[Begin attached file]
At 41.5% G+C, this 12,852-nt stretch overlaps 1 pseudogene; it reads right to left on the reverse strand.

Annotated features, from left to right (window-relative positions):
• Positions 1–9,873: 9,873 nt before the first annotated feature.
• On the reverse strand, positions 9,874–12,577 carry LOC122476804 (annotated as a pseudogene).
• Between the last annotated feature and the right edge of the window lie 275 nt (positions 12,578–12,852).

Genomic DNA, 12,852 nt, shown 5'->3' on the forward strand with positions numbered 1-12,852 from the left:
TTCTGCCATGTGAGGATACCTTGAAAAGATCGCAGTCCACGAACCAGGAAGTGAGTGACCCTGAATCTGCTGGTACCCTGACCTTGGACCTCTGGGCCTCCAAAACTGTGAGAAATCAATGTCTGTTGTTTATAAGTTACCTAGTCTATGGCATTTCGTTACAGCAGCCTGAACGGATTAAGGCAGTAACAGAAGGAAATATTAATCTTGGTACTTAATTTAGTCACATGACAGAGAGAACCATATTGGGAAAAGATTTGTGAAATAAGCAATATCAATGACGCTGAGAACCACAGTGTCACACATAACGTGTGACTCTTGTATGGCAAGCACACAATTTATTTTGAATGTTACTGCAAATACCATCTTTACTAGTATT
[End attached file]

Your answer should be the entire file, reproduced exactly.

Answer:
At 41.5% G+C, this 12,852-nt stretch overlaps 1 pseudogene; it reads right to left on the reverse strand.

Annotated features, from left to right (window-relative positions):
• Positions 1–9,873: 9,873 nt before the first annotated feature.
• On the reverse strand, positions 9,874–12,577 carry LOC122476804 (annotated as a pseudogene).
• Between the last annotated feature and the right edge of the window lie 275 nt (positions 12,578–12,852).

Genomic DNA, 12,852 nt, shown 5'->3' on the forward strand with positions numbered 1-12,852 from the left:
TTCTGCCATGTGAGGATACCTTGAAAAGATCGCAGTCCACGAACCAGGAAGTGAGTGACCCTGAATCTGCTGGTACCCTGACCTTGGACCTCTGGGCCTCCAAAACTGTGAGAAATCAATGTCTGTTGTTTATAAGTTACCTAGTCTATGGCATTTCGTTACAGCAGCCTGAACGGATTAAGGCAGTAACAGAAGGAAATATTAATCTTGGTACTTAATTTAGTCACATGACAGAGAGAACCATATTGGGAAAAGATTTGTGAAATAAGCAATATCAATGACGCTGAGAACCACAGTGTCACACATAACGTGTGACTCTTGTATGGCAAGCACACAATTTATTTTGAATGTTACTGCAAATACCATCTTTACTAGTATT